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I had the steroid injections which was painful [laughs]. It was basically lots of injections. So when there’s a small patch, it’s like lots of several little injections throughout the whole patches. So yeah, it’s quite painful. And it, the dermatologist at the time, he did-, so I think I had seven patches at that point and I think he did, he did two patches and even that he said was quite a lot because they were relatively large, I mean for a bald spot, they were quite large at the time, considering I had quite a lot of my own hair at that point because I was sort of hiding my hair at that point. So there, I had quite a lot of my own hair. And yeah, so that was quite painful. And I think that probably took about 45 minutes. I, but my dermatologist was very friendly and talking to me throughout and sort of making sure that I felt comfortable and he actually brought a nurse in for me to hold their hands [laugh] just to sort of squeeze when it was painful. And it did hurt quite a bit afterwards as well. I remember sort of like arranging my head like when I was in bed so it wasn’t like I didn’t really have pressure on the head in the spots I’d had injections in, cos it was quite painful to lean on. And but obviously it does go away and I don’t know if they worked yet. I think there are little tufts of hair in the two spots that they-, he put injections into. 
 

Arti’s read online about home remedies for alopecia, but would like to try the conventional medical options first.

Arti’s read online about home remedies for alopecia, but would like to try the conventional medical options first.

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Have you ever been offered any treatments that you’ve turned down for any reasons?

The only thing which I’ve turned down-, I suppose I wasn’t directly offered them but like, are sort of home remedies. I’d rather try the medical stuff first and if I sort of don’t get a success with that then I might turn to home remedies but yeah, my mum found out quite a lot of home remedies for me [laugh]. And told me about all the stuff with ginger and rubbing things on your head. And I’d probably be up for trying it if nothing else worked but at the moment like I would rather just stick to, you know, hopefully well-researched medical knowledge. So yeah, yeah, so I’ve not directly turned things down but that’s something which I’m not willing to try at the moment. 
 

Arti finds it easier to talk to people about her alopecia now that she wears a wig.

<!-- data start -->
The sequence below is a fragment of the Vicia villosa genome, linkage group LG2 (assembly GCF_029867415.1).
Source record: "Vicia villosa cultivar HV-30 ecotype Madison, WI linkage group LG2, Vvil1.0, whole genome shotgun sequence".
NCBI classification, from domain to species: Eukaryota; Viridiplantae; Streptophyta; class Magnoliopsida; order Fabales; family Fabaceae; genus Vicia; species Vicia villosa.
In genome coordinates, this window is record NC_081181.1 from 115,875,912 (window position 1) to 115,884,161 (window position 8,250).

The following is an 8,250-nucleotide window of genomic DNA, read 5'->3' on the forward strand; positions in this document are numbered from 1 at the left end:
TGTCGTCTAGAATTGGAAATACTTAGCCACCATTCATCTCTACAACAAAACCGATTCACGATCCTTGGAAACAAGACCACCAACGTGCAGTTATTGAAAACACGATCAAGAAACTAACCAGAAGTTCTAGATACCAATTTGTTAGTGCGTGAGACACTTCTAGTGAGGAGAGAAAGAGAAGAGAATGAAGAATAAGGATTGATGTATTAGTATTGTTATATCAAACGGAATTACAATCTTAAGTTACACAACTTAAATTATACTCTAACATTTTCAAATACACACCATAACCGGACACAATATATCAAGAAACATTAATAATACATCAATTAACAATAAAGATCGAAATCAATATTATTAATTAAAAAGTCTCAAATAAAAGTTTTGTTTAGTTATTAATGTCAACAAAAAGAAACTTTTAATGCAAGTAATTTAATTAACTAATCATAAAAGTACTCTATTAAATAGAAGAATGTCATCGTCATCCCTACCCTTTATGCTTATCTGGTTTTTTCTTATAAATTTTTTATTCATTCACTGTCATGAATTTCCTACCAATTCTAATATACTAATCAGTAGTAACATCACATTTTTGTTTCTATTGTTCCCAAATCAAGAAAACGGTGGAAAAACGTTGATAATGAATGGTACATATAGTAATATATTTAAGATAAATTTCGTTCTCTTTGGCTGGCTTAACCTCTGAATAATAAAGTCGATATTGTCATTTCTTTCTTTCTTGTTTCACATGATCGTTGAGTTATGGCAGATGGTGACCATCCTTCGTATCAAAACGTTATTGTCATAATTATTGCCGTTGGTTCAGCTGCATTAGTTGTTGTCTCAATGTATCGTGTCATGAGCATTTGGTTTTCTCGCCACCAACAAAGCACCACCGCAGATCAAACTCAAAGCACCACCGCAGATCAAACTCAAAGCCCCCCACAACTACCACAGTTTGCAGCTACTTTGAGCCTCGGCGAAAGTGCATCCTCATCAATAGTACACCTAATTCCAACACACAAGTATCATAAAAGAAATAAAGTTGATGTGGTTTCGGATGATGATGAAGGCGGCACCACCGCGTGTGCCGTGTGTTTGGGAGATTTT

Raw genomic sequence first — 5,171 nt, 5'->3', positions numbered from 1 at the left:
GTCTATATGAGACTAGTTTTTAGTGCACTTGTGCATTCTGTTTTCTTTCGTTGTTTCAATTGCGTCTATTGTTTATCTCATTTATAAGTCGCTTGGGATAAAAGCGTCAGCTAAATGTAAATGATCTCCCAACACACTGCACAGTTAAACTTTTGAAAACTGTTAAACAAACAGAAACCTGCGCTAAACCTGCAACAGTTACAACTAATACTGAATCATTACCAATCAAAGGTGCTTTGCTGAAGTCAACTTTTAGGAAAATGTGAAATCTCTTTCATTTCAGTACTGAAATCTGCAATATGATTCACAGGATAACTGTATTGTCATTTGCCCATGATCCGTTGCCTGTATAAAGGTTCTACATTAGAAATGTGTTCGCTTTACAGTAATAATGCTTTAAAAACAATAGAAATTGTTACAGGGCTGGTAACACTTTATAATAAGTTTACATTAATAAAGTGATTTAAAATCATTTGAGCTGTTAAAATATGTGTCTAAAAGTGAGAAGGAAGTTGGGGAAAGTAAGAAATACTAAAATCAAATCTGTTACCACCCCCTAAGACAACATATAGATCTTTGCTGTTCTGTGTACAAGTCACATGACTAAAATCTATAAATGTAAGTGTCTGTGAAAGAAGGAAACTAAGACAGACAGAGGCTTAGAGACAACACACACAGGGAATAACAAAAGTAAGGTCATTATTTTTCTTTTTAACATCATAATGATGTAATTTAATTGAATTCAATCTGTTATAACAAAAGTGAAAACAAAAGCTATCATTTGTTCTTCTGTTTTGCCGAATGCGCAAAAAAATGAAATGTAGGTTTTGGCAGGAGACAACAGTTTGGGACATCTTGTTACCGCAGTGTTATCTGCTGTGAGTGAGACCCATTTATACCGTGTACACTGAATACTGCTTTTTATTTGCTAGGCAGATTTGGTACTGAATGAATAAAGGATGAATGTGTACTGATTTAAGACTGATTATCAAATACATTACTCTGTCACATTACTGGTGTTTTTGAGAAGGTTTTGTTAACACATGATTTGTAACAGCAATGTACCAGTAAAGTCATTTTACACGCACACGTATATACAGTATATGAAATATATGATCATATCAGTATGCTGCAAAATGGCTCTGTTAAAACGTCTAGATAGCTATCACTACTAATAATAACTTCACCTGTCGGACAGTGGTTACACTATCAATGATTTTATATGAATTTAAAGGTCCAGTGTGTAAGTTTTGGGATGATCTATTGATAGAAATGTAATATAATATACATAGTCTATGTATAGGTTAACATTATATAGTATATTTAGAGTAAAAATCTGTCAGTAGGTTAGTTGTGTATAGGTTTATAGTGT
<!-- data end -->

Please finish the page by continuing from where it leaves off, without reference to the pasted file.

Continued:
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Arti finds it easier to talk to people about her alopecia now that she wears a wig.

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I was finding social situations very difficult because I didn’t want to see anyone and didn’t want anyone to know about it sort of thing so. I think I did sort of get sort of social anxiety which did affect like my studies because I didn’t want to go to lectures. And didn’t want to see people at all and didn’t want to see my friends which was probably a bad thing cos, you know, they could probably have supported me. So yeah, but thankfully I think when I started getting used to the wig a bit more, that sort of disappeared a bit.

I probably should have talked to more people about it I think in hindsight because- I don’t know what my fear was about telling people, about letting people know, like close friends and things, but I didn’t tell them. And I tried to sort of hide it from them which is why I sort of saw them less and-. I think if I had told them then they probably would have been really supportive.

I’ve told quite a few more people now. I think it was after I started wearing full wigs or was wearing my partial wig that I started letting people know. I think maybe that I was hiding under something which made me feel more comfortable sort of talking about it which is again quite strange cos, I don’t know. It’s strange that hiding behind it can give you more confidence [laugh]. But yeah I’ve told quite a few more people. Some, some of my closer friends now and there are more people who know. And actually when I told them, they were more shocked than anything else. They hadn’t realised what was happening at all. And they hadn’t heard anything about the condition and sort of asking questions and just quite interested and, yeah, a bit sorry that I hadn’t told them earlier [laugh] cos they would have liked to know and could have helped me a bit more.
 

Worrying about her hair was a big preoccupation for Arti when she was studying and meant sometimes missing lectures and seminars.

Worrying about her hair was a big preoccupation for Arti when she was studying and meant sometimes missing lectures and seminars.